Caged Warrior by Alan Lawrence Sitomer

Caged-WarriorMcCutcheon Daniels, an up-and-coming underground MMA fighter, wants a shot at the MMA title, but he must first make his way through a series of older and tougher opponents before that can happen.  His father, a former boxer, introduced him to the world of MMA, but his father uses him as nothing more than an ATM to fund his drinking and gambling habits.  McCutcheon’s mother mysteriously disappeared years ago, and the only true person he truly feels any responsibility for is his younger sister.

I don’t follow MMA and I don’t watch boxing, but I found this novel gripping, albeit bordering on inappropriate for upper middle school readers.  Amazon places it in the grade 7-12 range. McCutcheon is a good guy.  He works hard in school, cares for his sister, leads a disciplined life, and sees MMA as a way to escape his impoverished upbringing.  However, he’s faced at every turn by his maniacal father, who plays a demented opposing personality.  His father will stop at nothing to secure a title shot and huge payday, the majority of which he’ll blow on booze, women, and gambling.

Alan Lawrence Sitomer has written a young adult novel focused on the seamy underbelly of a sport, mixed martial arts, that has capture the fancy of many young adults, yet he does not glorify the sport.  Boxing was once said to be the path for many poor minorities to escape the inner city.  MMA appears to have assumed that mantel.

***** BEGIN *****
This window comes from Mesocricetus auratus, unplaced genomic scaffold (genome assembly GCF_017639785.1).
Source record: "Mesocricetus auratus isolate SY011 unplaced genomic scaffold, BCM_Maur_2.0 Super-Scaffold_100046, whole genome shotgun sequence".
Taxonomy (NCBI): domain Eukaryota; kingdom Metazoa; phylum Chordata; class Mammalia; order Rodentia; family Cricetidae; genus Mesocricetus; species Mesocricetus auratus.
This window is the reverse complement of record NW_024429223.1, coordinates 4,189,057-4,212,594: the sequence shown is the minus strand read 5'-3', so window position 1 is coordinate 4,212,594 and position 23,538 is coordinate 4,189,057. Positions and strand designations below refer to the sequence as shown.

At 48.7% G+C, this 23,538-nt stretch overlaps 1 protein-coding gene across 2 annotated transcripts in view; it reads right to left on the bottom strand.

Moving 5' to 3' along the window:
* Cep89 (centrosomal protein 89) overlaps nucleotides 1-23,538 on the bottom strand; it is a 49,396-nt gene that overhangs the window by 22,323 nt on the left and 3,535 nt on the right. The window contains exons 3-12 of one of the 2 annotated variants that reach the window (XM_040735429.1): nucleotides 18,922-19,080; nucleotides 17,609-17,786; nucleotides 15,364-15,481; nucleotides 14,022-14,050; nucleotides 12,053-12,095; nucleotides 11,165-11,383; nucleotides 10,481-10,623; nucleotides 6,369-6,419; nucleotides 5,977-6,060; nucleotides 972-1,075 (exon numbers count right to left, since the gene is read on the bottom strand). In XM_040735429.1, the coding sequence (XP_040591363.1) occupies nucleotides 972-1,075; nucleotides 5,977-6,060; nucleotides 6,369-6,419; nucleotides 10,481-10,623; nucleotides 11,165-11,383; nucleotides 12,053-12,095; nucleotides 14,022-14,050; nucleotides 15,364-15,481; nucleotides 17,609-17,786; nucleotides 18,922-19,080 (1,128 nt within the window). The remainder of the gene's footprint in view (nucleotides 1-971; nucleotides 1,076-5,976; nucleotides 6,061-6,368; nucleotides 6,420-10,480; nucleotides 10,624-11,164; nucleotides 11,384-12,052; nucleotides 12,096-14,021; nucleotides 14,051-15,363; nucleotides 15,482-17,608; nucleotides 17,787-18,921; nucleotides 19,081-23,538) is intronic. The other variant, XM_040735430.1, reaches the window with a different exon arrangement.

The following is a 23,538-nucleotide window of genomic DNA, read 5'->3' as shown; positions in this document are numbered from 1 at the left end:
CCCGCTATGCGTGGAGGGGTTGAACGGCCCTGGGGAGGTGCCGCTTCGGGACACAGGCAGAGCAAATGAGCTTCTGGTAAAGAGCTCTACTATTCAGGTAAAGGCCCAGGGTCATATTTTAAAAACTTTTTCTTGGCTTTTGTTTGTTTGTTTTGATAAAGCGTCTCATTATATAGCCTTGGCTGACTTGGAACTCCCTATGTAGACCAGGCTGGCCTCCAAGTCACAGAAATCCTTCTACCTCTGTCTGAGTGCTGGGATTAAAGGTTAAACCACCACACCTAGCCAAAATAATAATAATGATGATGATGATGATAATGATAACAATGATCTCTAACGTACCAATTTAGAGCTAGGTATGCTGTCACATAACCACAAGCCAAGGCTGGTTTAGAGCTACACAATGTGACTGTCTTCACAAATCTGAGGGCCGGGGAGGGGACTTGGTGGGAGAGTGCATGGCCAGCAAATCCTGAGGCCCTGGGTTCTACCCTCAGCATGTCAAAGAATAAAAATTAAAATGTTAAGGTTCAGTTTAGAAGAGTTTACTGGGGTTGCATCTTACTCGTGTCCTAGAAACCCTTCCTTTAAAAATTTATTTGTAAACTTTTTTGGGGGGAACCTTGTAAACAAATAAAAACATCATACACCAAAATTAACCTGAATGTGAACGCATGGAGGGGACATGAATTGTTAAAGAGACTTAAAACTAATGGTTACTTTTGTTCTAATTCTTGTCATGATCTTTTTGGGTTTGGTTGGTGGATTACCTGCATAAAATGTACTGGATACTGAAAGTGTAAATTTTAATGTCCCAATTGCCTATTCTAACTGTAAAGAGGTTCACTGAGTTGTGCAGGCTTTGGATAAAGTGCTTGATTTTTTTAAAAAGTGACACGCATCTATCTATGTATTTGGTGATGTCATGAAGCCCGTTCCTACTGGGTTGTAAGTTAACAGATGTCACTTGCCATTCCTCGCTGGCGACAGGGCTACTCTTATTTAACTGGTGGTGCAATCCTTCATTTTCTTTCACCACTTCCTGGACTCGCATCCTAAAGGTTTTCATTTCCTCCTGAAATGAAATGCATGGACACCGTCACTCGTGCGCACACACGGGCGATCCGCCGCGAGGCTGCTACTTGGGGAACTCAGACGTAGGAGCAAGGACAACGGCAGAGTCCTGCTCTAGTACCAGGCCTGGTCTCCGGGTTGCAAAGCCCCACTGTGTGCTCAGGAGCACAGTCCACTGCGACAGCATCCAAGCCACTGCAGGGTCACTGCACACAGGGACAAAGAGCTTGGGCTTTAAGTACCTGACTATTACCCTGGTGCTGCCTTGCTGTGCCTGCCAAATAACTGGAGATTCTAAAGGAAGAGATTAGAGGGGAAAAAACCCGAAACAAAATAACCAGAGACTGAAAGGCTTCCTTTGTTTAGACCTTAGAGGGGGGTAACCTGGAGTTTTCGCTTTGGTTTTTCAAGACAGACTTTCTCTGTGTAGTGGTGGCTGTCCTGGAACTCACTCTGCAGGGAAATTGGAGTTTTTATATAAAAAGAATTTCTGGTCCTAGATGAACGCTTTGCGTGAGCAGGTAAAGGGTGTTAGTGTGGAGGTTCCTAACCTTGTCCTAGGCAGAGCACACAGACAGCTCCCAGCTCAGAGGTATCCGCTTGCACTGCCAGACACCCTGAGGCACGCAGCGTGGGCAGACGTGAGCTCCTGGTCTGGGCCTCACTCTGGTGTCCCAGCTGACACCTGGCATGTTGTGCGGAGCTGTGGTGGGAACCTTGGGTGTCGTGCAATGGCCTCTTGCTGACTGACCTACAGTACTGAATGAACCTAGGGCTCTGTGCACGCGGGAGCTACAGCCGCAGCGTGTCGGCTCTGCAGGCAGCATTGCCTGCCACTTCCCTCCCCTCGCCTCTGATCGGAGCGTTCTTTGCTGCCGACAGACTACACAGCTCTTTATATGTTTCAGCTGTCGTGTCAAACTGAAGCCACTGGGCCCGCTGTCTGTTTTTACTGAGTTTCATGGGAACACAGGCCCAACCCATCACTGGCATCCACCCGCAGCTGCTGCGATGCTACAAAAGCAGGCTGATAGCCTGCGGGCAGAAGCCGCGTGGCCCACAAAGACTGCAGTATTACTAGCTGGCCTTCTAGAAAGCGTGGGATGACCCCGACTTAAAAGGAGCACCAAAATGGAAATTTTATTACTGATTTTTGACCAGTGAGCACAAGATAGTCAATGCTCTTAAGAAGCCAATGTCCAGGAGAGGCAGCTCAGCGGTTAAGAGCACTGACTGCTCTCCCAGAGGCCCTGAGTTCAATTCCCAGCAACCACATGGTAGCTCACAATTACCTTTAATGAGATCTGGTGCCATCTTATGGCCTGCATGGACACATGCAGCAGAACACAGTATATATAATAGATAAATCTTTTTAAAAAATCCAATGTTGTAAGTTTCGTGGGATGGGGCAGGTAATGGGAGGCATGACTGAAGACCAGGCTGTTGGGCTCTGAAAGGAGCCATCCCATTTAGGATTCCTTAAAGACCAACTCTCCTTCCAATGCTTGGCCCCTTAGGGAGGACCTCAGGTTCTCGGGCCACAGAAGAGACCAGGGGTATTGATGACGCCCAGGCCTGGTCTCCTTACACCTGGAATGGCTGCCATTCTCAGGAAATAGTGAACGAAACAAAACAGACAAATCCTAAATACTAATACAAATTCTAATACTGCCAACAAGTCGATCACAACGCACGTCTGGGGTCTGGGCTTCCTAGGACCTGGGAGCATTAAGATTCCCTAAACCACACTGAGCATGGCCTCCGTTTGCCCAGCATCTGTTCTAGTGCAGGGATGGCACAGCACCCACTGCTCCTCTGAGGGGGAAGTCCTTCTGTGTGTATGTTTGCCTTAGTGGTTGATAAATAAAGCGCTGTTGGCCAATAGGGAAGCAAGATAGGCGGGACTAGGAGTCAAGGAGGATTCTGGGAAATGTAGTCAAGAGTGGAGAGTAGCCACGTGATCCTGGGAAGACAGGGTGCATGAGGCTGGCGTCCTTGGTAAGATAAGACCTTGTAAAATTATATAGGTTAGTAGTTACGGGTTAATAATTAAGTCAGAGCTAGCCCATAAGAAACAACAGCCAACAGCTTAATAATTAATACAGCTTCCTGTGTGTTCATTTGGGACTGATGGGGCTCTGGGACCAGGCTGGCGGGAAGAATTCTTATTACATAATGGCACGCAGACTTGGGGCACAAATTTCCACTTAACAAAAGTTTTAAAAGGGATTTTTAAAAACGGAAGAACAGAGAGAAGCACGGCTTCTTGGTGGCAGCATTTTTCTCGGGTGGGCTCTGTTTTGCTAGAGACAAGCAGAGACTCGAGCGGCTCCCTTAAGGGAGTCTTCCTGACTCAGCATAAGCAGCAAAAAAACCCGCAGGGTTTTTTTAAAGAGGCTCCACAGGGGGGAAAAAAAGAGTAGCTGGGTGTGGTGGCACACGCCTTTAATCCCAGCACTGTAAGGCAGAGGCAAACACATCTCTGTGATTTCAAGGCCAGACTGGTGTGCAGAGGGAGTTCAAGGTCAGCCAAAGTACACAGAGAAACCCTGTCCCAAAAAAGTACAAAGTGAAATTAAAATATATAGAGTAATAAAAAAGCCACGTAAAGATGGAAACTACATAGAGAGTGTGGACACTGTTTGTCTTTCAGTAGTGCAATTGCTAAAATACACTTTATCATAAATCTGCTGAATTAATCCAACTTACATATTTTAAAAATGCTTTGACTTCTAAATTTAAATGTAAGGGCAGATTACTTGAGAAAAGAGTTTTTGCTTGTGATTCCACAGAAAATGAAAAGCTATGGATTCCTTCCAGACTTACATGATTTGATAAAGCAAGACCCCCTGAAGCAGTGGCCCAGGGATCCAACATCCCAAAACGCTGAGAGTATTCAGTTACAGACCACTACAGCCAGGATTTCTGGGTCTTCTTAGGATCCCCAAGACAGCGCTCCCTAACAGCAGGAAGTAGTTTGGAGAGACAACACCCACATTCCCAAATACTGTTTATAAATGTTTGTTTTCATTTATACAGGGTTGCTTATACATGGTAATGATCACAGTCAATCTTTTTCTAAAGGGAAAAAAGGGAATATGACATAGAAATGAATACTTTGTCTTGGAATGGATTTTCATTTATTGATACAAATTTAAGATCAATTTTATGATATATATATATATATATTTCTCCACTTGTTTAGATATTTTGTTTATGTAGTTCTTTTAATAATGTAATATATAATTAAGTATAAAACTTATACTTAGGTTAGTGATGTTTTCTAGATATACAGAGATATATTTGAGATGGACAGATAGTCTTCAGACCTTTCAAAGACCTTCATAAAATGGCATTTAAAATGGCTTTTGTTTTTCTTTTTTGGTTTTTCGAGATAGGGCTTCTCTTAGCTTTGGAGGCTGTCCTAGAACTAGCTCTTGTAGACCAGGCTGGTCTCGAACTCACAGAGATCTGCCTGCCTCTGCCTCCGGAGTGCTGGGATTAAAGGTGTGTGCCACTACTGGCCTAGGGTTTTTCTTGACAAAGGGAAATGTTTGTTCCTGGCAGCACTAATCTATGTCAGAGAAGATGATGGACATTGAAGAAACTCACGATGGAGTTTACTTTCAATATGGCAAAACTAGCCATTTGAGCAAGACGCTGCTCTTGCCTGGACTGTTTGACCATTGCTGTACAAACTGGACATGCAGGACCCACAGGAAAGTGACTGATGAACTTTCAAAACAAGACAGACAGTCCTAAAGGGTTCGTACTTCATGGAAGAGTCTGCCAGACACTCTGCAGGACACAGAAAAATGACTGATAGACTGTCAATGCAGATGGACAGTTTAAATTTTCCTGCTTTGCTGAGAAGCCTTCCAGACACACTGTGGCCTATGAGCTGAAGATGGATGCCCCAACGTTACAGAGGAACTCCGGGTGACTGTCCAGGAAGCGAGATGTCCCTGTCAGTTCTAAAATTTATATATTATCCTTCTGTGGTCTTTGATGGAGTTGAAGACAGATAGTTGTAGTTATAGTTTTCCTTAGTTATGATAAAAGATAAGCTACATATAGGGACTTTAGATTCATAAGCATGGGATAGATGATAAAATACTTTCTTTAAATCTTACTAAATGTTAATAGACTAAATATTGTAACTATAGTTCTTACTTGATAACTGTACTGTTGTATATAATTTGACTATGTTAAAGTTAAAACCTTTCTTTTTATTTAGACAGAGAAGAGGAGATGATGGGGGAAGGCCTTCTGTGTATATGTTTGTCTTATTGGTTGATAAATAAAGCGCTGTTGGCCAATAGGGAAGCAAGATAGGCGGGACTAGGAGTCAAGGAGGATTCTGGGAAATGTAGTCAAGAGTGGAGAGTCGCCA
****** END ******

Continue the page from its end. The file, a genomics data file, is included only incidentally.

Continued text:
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Do as They Say, Not as We Teach

Reading is one of those things that you can’t only instruct.  You  have to let students muddy the water and grapple with purpose, themes, issues, conflicts, characterization, and any other elements an author uses to bring the confounding elements of life to the table.  Today in class, our discussion took us to a place that some observers might have thought was off-track.  After presenting students with Larry Fondatation’s short story Deportation at Breakfast, I warmed them that this would be a reading experience like no other.  The characters, at least from my perspective, are static; the conflict is tied up in the issue Fondation presents readers, meaning it’s neither internal or external; and students must avoid the pitfall of judging this story by its two-page length.